Haines established the Cheltenham Nurseries on the site in the 1800s, and the Haines’ daughter Jane grew up on the beautifully wooded landscape, amid the other rare and interesting plants sold at the nursery. Jane Haines went on to Bryn Mawr College and established the nation’s first women’s college for horticulture at what is now Temple University’s Ambler campus.
Having grown and flourished for more than 200 years, the property began its slow decline in the last half of the 20th century.
The Haines descendants sold the estate in 1944 to a family that changed its name to Kerlin Farm. A member of the family, Betty Barclay, purchased all the shares in the house in 1985. But she entered a nursing home a few years later, and the house has been vacant and deteriorating for the last 20 years. Last August, the nursing home forced a sheriff’s sale of the property, and the new owner began the demolition application.
The imminent loss of the Kerlin Farm brought together the circle of supporters for the property. Ed Landau, a landscape architect and site planner, received email messages from elementary school classmates who, like Landau, had walked past the old estate every day as kids.
Landau contacted his network of design professionals, realtors and potential investors, hoping to stop the demolition that had been scheduled to be completed by Christmas. Shortly before that deadline, Landau heard someone had emerged who was interested in the property.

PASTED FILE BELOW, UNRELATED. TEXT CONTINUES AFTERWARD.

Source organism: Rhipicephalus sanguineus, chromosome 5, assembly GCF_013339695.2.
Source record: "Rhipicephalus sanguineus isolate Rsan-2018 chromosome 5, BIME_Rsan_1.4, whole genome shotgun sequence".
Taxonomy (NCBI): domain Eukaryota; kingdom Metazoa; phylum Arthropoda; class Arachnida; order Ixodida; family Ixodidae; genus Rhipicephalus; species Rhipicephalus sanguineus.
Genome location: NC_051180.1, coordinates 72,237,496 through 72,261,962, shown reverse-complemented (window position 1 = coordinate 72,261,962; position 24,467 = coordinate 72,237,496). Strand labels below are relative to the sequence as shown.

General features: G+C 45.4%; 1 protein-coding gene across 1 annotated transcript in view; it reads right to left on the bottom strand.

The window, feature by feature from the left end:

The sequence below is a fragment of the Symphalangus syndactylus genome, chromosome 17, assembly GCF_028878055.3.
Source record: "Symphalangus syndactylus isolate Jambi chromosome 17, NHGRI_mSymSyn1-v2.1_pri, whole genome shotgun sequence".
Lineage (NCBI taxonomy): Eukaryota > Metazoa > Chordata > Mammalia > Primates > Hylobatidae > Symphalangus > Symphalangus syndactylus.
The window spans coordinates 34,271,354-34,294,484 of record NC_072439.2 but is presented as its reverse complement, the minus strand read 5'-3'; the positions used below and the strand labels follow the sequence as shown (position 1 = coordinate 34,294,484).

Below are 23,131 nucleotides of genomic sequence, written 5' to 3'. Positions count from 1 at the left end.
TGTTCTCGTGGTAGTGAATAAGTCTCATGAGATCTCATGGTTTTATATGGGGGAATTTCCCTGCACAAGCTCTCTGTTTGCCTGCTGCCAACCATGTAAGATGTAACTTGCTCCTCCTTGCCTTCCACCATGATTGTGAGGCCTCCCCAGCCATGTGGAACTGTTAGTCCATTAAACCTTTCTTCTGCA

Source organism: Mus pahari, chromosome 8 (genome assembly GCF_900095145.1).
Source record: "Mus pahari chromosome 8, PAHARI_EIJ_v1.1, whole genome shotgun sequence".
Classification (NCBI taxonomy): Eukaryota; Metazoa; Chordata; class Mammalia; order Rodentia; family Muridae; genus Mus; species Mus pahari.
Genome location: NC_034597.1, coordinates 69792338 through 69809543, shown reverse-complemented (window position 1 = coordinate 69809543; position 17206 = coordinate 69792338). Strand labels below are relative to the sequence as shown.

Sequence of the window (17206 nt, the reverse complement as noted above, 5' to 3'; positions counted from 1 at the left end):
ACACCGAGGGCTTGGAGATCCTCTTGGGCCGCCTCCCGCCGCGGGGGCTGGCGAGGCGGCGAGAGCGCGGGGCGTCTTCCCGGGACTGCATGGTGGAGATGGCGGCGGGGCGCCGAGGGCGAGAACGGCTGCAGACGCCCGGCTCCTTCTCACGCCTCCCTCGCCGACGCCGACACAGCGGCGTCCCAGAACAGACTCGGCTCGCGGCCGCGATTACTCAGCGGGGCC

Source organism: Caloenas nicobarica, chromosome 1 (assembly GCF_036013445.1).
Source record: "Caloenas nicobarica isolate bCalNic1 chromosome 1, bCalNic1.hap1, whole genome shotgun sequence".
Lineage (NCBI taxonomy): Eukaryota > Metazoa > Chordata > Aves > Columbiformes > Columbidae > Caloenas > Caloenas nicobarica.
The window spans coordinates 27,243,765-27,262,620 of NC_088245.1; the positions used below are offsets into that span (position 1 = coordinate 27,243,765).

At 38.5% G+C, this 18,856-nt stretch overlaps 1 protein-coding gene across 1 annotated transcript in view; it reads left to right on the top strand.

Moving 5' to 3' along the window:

“The current owner will talk to a developer/architect who would like to pursue purchasing the property with the intention of saving the house,” said Landau, who said he could not identify the interested party.
While portions of the roof have collapsed on the central section of the house and other wings are in very poor condition, “the foundations of each section are sound,” according to professionals consulted by Gartner. In addition, “every window except one is at perfect right angles,” she said.
The stone walls of the original section are also in good shape and stable, Landau said, and the grand staircase added by the Haines family is in “fine” condition. The house’s original fireplaces and windows had been previously removed and preserved for eventual rehabilitation, he said. A root cellar and the stone foundations of the nursery’s greenhouses could also be restored on the property. “The number one thing for me is that the oldest portion is really untouched,” Landau said.
Beyond the built structures, the site still contains horticuturally significant inhabitants, including a 220-year-old sweetgum tree that is one of the largest in the state and a 110-year-old Franklinia tree, according to Morris Arboretum consultants.
Correspondence among the network of Kerlin Farm fans also question what may lay below the surface of the site: “Whether the structures remain standing or not, an archaeological study of the site is in order. … Thirty decades of European American history lie atop many other centuries of Native American history. Imagine the stories and information which might be gleaned from a careful, professional study.”
Just walking around the old farm and approaching the house, Landau said, “feels like it must have felt 300 years ago.”